A complex piece of software like an operating system or a Web browser usually requires the combined effort of multiple programmers to write up to millions of lines of computer code. Before their software hits the market, it first must be put through its paces to make sure it not only works as desired under a multitude of different circumstances, but also that it is not vulnerable to cyber attack.
The act of checking out software in this fashion has become so complicated in and of itself that developers created another type of labour-saving program called a "static analyser" to help with the checking. Static analysers doggedly run through the code looking for obvious problems, but they can only find the weaknesses they have been programmed to find — which is where the SRD comes in.
"The SRD is for companies that build static analysers, whose use is expanding within the software industry," says SRD project leader Michael Koo. "It will help their products catch the most common errors in the software they are supposed to check. It brings rigor into software assurance, so that the public can be more confident that there are fewer dangerous weaknesses in the software they use."
The weaknesses might be compared to grammatical errors in a page of writing — errors that inadvertently instruct a computer to do things that leave itself open to cyber attack. SAMATE, which stands for Software Assurance Metrics and Tool Evaluation, is a NIST project with the goal of minimising these errors in commercial software. SRD version 4.0 contains 175 broad categories of weakness types that encompass more than 60,000 specific cases of code errors — an addition of 100 more categories and 30 times the number of cases in SRD version 3.0. Each specific case is about a page of computer code showing a problematic way of composing functions, loops, or logic operations written in languages such as Java, C and C++. The dataset is fully searchable by language, type of weakness and code construct, and search results are available in a downloadable Zip file.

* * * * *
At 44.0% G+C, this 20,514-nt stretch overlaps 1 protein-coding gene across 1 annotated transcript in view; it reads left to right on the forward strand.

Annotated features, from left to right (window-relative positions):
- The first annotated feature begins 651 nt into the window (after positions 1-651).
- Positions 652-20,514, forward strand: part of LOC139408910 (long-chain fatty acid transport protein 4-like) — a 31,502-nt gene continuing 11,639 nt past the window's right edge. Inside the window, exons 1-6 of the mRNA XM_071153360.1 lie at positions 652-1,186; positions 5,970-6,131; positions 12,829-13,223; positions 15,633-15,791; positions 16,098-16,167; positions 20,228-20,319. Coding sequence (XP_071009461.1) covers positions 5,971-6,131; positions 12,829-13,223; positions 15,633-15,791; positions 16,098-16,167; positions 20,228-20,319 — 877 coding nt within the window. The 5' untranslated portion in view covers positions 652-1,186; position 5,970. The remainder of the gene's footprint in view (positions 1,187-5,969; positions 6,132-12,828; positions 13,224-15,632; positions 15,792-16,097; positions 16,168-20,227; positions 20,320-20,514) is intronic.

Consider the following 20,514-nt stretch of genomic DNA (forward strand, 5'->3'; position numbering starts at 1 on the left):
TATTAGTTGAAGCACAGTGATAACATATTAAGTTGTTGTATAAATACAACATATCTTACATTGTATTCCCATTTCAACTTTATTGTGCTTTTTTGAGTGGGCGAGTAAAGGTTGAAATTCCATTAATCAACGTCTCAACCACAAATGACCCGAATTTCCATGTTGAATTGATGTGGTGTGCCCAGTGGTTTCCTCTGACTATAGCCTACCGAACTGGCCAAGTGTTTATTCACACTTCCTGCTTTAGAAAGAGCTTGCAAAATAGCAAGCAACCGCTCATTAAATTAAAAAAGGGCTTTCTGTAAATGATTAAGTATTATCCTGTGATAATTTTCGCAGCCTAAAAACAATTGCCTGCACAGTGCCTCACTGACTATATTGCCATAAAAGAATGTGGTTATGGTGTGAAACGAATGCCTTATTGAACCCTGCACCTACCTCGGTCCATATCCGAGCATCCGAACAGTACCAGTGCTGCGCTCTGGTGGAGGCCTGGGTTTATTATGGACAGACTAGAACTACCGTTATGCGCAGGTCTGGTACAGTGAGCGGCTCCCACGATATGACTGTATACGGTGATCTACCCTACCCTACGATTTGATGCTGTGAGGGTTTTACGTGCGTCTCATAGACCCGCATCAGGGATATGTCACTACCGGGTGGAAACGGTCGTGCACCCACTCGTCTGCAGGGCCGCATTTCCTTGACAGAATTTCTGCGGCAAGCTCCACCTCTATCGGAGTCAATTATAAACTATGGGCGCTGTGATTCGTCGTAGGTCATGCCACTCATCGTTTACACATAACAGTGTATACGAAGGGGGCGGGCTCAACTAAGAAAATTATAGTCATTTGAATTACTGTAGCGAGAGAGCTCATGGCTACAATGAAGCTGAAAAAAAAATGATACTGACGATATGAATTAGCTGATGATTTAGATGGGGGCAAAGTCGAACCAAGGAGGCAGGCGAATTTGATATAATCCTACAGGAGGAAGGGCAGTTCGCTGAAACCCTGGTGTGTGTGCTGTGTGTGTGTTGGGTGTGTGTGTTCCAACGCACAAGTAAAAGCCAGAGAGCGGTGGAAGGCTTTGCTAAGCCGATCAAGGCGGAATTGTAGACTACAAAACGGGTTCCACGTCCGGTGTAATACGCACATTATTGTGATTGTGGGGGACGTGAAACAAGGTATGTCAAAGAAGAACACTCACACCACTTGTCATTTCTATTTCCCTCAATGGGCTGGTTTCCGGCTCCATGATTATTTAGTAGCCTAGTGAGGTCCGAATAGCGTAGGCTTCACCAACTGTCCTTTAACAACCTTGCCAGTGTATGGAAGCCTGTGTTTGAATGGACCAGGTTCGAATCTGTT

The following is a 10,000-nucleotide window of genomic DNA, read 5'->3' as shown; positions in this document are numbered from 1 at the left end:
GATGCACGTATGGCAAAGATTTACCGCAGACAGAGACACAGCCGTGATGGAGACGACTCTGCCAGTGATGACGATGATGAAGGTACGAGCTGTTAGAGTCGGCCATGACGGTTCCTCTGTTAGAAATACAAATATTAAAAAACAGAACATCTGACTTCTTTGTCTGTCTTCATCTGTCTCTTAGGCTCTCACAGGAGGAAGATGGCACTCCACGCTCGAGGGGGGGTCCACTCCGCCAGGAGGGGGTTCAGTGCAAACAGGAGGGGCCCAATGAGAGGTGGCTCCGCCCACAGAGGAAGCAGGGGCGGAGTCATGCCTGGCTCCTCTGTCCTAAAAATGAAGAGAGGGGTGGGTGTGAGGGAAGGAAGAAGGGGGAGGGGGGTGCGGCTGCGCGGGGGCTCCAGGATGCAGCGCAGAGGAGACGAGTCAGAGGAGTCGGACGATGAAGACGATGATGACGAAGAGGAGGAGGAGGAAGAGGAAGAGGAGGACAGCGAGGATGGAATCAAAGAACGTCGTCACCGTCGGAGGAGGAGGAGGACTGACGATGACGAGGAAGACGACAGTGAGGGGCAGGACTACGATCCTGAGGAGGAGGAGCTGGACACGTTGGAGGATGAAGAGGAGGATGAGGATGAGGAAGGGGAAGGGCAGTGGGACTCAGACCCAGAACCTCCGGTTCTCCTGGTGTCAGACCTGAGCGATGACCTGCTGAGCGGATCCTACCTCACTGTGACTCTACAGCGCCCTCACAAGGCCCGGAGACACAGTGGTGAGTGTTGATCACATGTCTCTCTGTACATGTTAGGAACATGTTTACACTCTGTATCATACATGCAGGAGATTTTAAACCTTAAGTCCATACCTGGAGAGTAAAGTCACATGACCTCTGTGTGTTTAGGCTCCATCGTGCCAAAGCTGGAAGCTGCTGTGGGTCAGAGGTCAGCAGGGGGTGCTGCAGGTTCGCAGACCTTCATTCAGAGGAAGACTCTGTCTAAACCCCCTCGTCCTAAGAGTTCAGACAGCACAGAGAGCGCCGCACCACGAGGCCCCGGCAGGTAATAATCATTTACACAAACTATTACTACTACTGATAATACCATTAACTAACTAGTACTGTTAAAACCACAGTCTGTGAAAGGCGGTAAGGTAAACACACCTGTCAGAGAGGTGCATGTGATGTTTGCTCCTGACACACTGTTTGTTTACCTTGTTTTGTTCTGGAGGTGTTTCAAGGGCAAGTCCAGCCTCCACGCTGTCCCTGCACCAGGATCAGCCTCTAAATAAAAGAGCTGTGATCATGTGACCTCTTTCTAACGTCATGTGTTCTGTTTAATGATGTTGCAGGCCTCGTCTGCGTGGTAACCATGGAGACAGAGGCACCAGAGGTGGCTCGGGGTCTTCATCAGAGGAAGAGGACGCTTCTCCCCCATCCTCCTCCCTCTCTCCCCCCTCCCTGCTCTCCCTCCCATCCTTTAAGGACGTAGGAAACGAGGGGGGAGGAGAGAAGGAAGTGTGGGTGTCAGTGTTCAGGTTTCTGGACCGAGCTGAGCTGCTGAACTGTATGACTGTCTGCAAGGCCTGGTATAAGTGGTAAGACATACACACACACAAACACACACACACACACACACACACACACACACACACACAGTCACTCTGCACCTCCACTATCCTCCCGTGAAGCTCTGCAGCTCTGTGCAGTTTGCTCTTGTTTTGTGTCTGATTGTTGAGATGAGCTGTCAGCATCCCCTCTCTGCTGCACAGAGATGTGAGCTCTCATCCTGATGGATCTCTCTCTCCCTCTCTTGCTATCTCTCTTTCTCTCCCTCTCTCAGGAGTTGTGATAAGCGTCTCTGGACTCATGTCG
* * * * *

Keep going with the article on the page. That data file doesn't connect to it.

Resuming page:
The NIST team says the next step for improving the dataset is to include errors in more languages, as well as in far longer stretches of computer code. The 4.0 release includes mostly short examples, but Koo says there are plans to explore vulnerabilities in large open-source software packages of up to a million lines of code and expand the SRD to include these in the near future. "We welcome contributions from other computer security researchers," Koo says.
COMPAMED.de; Source: National Institute of Standards and Technology (NIST)